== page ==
How Do You tell if a Piece is Period?

Sideboard Being Auctioned at Brunk's

Sideboard Being Auctioned at Brunk's

It can be difficult to authenticate a piece of furniture in person and so identification from a photo online can be completely problematic. Still we can’t help but wonder from time to time if something is really period, or if something thought to be out of period is actually older. Brunk Auction’s is offering a sideboard labled as 20th Century construction that I thought for a fleeting moment looked period. It’s certainly similar in form and size to 18th Century sideboards, and details show some convincing inlay. We don’t have a lot to go on by the photos, however. The sides of drawers are a good place to start. The wood on the drawer side looks like it might be oak, for example, indicating a 20th Century piece of furniture. Had it been period, secondary wood is likely to have been pine.

 
If you had the opportunity to inspect a piece of furniture, here are some of the things you could look for to tell the age. (not necessarily related to this particular piece).
  • Nails and Screws: Before 1790, nails had irregular shaped heads. Varieties of square nails were used from 1790-1890, when modern brad nails were introduced.
  • Hand Planing: Furniture before 1850 had hand-planed back boards and drawer bottoms. Run your hand along the bottom of a drawer for clues in texture.
  • The Circular Saw: The circular saw was not in regular use until after 1830. Circular marks are an indication somethhing was produced later.
  • Wood Shrinkage: Wood shrinks opposite grain. Problems with veneer might be unattractive, but can be a sign of age. Circular table tops will have shrunk to be slightly oval shaped. Use a tape measure to measure an x across.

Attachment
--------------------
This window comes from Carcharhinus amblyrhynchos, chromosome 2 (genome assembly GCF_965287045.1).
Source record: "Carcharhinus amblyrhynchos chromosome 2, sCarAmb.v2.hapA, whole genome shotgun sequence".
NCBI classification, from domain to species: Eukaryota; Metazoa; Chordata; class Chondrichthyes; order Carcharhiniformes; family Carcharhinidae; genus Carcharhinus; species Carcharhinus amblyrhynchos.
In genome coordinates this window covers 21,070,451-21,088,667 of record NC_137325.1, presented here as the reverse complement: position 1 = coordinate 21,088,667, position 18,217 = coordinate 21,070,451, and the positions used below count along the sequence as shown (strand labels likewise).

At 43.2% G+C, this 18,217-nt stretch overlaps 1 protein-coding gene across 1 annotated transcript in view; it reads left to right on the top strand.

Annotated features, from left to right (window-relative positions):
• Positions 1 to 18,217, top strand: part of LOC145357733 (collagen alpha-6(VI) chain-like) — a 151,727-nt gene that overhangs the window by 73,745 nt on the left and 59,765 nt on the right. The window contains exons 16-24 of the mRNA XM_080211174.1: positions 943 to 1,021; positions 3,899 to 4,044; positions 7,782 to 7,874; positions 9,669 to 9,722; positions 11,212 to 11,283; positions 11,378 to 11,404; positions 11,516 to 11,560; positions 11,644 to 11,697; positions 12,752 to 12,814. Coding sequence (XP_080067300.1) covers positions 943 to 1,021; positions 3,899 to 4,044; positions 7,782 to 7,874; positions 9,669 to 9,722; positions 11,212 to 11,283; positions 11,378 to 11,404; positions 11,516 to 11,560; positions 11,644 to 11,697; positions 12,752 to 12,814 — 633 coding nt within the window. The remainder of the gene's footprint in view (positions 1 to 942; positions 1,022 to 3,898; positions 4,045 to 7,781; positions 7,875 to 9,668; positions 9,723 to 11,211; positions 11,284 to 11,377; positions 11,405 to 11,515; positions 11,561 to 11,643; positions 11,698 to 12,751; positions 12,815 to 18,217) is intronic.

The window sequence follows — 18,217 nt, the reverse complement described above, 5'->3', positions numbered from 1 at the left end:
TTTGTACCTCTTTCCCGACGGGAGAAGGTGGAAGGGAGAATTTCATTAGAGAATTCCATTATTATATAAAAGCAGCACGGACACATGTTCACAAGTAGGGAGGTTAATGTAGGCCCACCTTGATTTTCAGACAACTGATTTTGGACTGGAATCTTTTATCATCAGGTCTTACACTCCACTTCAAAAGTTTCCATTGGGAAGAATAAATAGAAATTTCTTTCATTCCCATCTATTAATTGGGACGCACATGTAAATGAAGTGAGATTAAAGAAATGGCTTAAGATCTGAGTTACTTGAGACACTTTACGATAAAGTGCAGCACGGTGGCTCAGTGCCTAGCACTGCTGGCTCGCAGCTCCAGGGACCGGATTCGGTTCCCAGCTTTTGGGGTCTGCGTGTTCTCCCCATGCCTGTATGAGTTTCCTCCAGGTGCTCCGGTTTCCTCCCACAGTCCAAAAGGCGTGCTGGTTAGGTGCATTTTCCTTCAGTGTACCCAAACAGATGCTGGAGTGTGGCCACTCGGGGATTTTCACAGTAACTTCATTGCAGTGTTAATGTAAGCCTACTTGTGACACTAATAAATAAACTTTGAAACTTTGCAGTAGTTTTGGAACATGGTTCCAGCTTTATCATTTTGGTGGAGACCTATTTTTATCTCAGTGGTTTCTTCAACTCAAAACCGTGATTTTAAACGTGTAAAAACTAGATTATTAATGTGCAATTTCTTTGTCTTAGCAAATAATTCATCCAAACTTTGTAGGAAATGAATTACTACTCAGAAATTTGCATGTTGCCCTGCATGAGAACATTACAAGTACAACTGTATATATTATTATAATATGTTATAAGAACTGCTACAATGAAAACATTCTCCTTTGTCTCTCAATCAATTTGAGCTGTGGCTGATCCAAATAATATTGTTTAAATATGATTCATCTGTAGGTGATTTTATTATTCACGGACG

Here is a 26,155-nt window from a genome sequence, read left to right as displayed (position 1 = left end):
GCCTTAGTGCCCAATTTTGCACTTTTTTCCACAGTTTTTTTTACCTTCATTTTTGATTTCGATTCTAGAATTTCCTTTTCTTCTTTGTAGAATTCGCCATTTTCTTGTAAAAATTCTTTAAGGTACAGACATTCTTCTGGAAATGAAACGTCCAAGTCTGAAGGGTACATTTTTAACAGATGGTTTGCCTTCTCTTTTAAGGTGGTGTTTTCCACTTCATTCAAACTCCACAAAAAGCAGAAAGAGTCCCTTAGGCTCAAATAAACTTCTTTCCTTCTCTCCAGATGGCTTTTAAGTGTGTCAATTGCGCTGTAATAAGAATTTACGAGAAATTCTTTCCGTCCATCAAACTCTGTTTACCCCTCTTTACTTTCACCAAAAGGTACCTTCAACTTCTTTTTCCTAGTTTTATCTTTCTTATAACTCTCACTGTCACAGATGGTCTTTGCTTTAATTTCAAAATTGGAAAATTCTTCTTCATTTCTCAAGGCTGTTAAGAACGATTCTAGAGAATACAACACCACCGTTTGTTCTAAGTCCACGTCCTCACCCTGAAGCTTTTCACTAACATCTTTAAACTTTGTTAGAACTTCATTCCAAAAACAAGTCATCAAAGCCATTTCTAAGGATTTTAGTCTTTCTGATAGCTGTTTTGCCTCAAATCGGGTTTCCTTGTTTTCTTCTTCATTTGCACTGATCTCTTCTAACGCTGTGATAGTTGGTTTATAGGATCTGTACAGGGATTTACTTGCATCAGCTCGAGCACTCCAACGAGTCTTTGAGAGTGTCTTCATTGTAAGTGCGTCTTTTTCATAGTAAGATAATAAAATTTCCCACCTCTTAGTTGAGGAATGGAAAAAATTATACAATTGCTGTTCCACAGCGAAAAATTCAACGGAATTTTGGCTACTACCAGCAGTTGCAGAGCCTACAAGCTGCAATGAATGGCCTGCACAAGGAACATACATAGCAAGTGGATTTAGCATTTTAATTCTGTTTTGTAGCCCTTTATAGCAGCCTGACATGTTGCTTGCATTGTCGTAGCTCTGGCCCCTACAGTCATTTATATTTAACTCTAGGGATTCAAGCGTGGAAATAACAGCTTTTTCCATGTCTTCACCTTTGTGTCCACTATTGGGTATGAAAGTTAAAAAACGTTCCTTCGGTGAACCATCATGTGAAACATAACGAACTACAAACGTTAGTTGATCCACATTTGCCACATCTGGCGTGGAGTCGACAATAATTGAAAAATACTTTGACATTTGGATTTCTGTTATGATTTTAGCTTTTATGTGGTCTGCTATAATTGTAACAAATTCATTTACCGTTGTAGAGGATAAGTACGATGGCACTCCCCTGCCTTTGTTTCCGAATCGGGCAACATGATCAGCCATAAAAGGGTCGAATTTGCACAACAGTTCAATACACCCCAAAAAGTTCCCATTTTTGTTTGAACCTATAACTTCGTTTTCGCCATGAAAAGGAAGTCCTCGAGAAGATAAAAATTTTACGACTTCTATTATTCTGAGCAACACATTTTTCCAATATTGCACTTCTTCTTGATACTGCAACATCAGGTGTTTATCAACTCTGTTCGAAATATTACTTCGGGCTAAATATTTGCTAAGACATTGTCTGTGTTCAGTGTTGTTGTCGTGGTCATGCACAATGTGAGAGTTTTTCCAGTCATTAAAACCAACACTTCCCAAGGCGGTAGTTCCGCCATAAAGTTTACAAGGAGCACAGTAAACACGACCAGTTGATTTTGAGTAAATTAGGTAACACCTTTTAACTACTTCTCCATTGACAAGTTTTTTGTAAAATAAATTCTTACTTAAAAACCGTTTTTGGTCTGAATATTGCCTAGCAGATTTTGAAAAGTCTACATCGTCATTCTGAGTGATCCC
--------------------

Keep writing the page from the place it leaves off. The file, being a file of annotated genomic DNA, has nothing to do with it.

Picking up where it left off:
• Knotty Pine: It’s presence is a pretty good sign a piece of furniture is not very old.

I should add that should you want a nice sideboard, whether this one is period or not isn’t pertinent. The price seems in line for a reproduction, and you’ll win on character and quality over a sililar-priced modern-day piece.
Link to the item

UPDATE: Estimated at $1,000-$2,000, this lot sold for $950, plus premium.

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George Washington Harris was born near Pittsburgh, Pennsylvania on March 20, 1814. In 1819 he moved to Knoxville, Tennessee with his older half-brother, Samuel Bell. He spent the majority of his life in this young, frontier community of eastern Tennessee -- soaking in the life of the frontier. By the age of twelve, Harris was working as an apprentice in Samuel Bell's metalworking shop. He married Mary Emiline Nance in 1835 and within a few years purchased acreage in Blout County, in Tucaleeche Cove at the gateway to the Great Smoky Mountains.